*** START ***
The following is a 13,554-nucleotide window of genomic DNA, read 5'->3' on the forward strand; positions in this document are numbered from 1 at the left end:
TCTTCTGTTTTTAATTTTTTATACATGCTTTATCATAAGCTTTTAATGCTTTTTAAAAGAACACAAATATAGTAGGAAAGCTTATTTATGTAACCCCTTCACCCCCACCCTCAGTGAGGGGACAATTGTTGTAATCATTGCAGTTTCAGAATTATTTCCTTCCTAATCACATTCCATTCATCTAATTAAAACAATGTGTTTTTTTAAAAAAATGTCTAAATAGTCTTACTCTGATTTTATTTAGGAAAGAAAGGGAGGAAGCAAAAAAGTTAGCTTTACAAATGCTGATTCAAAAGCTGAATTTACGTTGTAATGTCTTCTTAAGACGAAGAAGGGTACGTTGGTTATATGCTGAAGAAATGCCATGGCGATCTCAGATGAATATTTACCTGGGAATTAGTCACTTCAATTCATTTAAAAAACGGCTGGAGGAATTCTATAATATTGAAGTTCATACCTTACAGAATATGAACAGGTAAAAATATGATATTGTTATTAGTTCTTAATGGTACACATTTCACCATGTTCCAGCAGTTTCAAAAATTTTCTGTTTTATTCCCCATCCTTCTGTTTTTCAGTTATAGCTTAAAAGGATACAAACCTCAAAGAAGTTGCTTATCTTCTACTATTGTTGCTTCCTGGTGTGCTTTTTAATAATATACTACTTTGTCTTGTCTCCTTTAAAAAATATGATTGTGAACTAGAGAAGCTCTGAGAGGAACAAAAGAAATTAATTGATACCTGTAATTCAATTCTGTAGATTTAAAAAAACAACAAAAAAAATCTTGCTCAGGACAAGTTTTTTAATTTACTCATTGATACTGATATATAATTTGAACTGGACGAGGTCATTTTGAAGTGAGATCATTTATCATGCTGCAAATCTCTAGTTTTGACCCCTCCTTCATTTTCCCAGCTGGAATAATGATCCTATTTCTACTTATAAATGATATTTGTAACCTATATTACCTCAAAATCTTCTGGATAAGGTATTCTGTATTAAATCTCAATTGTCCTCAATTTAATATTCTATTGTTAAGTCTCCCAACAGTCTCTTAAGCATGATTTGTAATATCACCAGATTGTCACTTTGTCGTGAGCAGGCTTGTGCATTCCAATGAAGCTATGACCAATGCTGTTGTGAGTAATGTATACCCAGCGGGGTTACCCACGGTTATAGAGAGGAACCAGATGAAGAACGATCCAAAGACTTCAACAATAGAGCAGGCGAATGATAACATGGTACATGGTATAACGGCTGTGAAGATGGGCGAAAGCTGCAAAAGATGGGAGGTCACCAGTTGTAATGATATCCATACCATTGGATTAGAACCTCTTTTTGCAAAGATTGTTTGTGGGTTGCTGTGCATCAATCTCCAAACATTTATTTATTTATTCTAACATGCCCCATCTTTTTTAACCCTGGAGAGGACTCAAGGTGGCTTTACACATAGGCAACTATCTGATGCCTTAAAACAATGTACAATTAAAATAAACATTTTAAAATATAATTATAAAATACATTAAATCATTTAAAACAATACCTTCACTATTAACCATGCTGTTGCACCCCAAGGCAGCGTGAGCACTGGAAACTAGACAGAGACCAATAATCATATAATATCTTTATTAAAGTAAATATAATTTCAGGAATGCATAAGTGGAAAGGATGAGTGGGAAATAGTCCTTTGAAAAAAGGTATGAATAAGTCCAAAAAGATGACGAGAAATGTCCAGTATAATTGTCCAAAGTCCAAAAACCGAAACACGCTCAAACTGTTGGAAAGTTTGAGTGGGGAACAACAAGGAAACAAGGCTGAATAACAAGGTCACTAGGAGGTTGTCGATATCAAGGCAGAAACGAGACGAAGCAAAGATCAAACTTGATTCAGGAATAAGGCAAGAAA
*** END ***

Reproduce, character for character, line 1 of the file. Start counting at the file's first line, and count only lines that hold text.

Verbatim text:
The following is a 13,554-nucleotide window of genomic DNA, read 5'->3' on the forward strand; positions in this document are numbered from 1 at the left end: